In early May, during the final days of the hot, dry season, I flew to Yola, the capital of Adamawa State in eastern Nigeria and an apparent safe haven from the Boko Haram insurgency. Over the past year, the radical Islamic fighters had taken over large swaths of territory in three northeastern Nigerian states, killing thousands, conscripting many young men, and kidnapping and raping young women and girls. But after a series of defeats at the hands of the insurgents, the Nigerian army had begun pushing them back. It had just liberated hundreds of women and children from captivity in the Sambisa Forest, a 23,000-square-mile reserve of savannah and near-impenetrable bush in neighboring Borno State, where many of the Boko Haram fighters had taken refuge. The army had trucked 275 freed hostages to a displaced persons’ camp—an abandoned training school for nomads—on the outskirts of Yola.
John Medugu, a social worker, led me through a yellow-concrete classroom building and into a shadeless courtyard. Dozens of women, children, and babies sat in the 100-degree heat, eating boiled yams for breakfast. Most of the children looked malnourished. The captives had endured harsh conditions in the bush, huddled beneath shade trees to escape the fierce sun, eating at best two meager meals of corn or watery bean soup a day, sleeping on the ground, forced to walk through the night to stay one step ahead of the Nigerian army.
During these marches, they had sometimes gone twenty-four hours without food or water. Christian women who had agreed to convert to Islam, as well as those who married Boko Haram fighters, had received preferential treatment from their captors. The fighters appeared to have used systematic rape as a means of controlling and humiliating their captives. They also, Medugu said, want to ensure the rise of another generation of Islamic jihadists. Thirty of the roughly ninety women aged eighteen and older, he told me, were pregnant.
One twenty-six-year-old woman I talked to came from a village near Chibok, the site of the girls’ secondary school from which 276 students had been abducted by Boko Haram a year before—one of the group’s most notorious crimes. (None of the Chibok girls was among those who had been rescued.) Her husband had disappeared during the Boko Haram attack on her village in April 2014, she told me, and she had been taken to the forest with her two children, ten and seven years old. When Nigerian troops had overrun the camp at eleven o’clock in the morning five days earlier, they started shooting at the retreating terrorists, and several women had been struck by bullets and died on the spot. Armored vehicles had crushed others to death. The insurgents had carried off both of her children. “They are worthless people,” she told me. “They have no humanity.” Like almost all of the former captives, she was participating in a daily therapy session to deal with the trauma of repeated rape.
“I met one sixteen-year-old girl who was threatening to remove her own fetus,” John Medugu told me. “We keep her under close observation. When she delivers, we will take away the child, otherwise she will kill it.”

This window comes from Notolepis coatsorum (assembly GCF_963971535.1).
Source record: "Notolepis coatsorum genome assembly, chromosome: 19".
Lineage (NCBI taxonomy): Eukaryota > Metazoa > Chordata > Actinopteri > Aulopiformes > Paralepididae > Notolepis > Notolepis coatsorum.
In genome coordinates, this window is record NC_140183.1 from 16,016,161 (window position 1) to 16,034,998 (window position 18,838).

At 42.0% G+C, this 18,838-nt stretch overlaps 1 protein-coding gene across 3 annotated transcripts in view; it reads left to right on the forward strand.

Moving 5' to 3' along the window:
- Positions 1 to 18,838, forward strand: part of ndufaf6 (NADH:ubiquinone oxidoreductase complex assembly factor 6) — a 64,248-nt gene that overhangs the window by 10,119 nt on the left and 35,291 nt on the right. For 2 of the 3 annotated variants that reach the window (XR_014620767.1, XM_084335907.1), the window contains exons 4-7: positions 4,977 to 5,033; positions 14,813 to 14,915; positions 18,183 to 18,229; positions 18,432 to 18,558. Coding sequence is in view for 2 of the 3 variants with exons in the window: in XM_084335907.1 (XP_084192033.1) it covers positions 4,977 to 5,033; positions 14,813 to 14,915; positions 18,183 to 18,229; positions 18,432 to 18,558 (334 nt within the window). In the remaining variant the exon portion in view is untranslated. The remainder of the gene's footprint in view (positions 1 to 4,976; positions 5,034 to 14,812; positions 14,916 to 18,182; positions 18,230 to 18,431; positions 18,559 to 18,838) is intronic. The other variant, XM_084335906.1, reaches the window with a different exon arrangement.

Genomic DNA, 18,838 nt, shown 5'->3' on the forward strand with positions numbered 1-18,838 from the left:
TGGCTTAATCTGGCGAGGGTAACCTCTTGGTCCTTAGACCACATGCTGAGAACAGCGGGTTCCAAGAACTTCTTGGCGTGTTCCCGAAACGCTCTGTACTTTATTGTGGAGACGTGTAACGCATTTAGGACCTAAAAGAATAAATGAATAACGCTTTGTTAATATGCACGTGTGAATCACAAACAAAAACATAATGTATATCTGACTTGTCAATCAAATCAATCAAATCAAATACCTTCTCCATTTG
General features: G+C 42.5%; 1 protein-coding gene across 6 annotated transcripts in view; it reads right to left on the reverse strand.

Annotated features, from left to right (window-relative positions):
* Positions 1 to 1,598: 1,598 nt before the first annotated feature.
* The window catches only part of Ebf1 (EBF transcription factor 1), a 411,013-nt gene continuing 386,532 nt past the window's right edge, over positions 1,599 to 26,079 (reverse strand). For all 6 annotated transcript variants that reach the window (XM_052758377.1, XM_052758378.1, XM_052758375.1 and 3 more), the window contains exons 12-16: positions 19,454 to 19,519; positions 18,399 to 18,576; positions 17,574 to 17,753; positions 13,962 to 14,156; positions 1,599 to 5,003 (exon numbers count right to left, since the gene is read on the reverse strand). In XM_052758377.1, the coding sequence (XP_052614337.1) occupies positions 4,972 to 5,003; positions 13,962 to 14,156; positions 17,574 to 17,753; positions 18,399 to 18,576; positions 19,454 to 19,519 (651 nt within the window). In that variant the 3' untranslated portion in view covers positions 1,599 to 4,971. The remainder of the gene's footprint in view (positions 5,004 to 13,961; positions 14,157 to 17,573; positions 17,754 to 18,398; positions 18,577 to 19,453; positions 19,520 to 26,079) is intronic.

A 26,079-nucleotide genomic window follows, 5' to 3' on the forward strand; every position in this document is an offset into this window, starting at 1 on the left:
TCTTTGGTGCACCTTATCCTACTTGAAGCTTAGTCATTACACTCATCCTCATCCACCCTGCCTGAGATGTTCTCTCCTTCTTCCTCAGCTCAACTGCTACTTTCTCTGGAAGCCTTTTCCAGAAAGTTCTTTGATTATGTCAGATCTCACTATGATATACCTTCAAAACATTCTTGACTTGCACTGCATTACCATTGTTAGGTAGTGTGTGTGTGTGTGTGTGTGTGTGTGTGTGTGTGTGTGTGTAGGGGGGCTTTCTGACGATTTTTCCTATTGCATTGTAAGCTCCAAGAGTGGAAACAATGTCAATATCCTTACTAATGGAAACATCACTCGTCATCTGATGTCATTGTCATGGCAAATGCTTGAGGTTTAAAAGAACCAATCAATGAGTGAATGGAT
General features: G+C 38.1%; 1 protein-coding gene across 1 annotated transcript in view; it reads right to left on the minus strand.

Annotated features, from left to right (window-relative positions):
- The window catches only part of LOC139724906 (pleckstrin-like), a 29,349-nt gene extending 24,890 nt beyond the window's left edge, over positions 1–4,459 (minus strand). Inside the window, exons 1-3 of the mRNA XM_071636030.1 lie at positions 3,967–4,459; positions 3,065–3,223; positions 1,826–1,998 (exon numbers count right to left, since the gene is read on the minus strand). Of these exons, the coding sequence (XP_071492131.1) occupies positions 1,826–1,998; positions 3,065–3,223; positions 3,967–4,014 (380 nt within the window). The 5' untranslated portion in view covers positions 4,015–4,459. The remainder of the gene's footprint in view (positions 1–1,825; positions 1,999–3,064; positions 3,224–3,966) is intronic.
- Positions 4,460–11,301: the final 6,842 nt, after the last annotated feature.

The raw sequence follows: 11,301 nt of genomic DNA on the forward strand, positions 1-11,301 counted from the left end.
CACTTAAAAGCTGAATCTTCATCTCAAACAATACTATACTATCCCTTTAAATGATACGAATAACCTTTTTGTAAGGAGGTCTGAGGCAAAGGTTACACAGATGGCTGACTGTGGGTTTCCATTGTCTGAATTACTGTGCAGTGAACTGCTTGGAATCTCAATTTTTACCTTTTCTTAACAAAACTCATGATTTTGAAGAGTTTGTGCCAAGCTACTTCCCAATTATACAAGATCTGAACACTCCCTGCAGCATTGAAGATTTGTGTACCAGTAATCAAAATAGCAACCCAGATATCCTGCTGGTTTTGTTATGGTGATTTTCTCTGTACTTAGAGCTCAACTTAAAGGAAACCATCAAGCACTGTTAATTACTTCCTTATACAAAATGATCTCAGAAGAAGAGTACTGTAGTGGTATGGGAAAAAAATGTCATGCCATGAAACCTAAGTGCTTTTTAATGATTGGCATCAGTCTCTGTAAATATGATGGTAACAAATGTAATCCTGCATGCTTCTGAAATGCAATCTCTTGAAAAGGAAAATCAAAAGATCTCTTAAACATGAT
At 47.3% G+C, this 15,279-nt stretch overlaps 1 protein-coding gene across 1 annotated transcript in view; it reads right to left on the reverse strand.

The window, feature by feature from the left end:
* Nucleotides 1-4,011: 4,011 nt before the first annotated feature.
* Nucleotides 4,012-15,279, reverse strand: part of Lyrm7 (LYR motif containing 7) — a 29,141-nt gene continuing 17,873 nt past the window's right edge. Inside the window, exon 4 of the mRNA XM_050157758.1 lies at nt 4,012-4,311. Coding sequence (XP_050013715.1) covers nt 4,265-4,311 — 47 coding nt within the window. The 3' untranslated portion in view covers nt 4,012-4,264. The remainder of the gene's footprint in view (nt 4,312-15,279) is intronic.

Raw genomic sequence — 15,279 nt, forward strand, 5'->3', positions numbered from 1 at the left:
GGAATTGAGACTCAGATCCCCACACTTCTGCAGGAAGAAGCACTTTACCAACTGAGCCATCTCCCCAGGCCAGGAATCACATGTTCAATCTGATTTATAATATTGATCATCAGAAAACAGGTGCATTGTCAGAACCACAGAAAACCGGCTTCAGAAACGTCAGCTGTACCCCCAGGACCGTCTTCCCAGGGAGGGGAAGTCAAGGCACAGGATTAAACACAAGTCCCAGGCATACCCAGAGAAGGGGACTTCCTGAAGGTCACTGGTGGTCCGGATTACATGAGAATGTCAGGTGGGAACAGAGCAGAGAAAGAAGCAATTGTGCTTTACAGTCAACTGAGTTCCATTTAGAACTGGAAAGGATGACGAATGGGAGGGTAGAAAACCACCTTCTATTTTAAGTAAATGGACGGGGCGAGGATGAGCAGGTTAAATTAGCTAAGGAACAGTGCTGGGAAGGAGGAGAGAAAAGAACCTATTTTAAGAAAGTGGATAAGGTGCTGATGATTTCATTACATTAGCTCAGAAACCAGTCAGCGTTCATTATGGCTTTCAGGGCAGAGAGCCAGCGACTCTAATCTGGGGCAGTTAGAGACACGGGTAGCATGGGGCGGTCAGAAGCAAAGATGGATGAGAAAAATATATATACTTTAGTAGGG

The country known as Nigeria began to coalesce at the beginning of the twentieth century, when Frederick Lugard, a British mercenary and explorer, forced the Sokoto Caliphate and Islamic emirs across the Sahel of West Africa to submit to British rule. On New Year’s Day 1914, Lugard formally joined together that protectorate in the Muslim north, dominated by Hausa and Fulani pastoralists, and another protectorate created from the wetlands around Lagos and the Niger Delta and largely populated by Christian Yorubas and Igbos. Four decades later, prospectors struck oil in the Niger Delta, starting a torrent of wealth that many believed would help resolve Nigeria’s deep internal divisions and turn the country, which gained its independence from Great Britain in 1960, into a global power.
Today Nigeria, with a population of some 174 million people, is the world’s tenth-largest oil producer, pumping 2.4 million barrels a day, and has the highest gross national product in Africa. But the riches have brought neither stability nor prosperity. A series of military dictatorships siphoned off billions of dollars of oil revenue over Nigeria’s first four decades, creating a culture of corruption that permeated society.
The civilians who have ruled Nigeria since 1999 have proven no more honest. Transparency International last year ranked Nigeria as the thirty-ninth most corrupt country in the world. Criminal gangs, some with ties to powerful politicians, smuggle out $1 billion worth of oil each year. Last year, Lamido Sanusi, then the head of Nigeria’s Central Bank, accused the Nigerian National Petroleum Corporation—the agency that buys, sells, regulates, and produces the country’s oil—of diverting $18.5 billion in oil revenues in a single year, between 2012 and 2013. “It’s just a big scam,” Sanusi said. “The amount is shared by a cabal.” Weeks later, Sanusi was fired, setting off protests across Nigeria. By some estimates, the country’s leaders have stolen $400 billion worth of oil wealth since independence.
As the political and military elite enriches itself, the average Nigerian has grown poorer. Most of Nigeria’s population survives on one dollar or less a day. The desperate scramble for resources has bred a culture of violence, and deepened divisions between north and south. The southern Igbo tribes, largely Christian, attempted to secede from Nigeria in 1967, claiming that they could not coexist with a northern-dominated federal government. In the civil war that followed, some three million died. In the southern Niger Delta, the oil-producing heartland, rebels angered about being cut out of oil profits carried out a wave of political killings and kidnappings for ransom in the 1990s and 2000s before the government bought them off. Violence between Christians and Muslims in Nigeria’s “Middle Belt” has left thousands dead in recent years, and the poverty in the north, coupled with contempt toward the ruling elite, has provided fertile ground for radical Islam.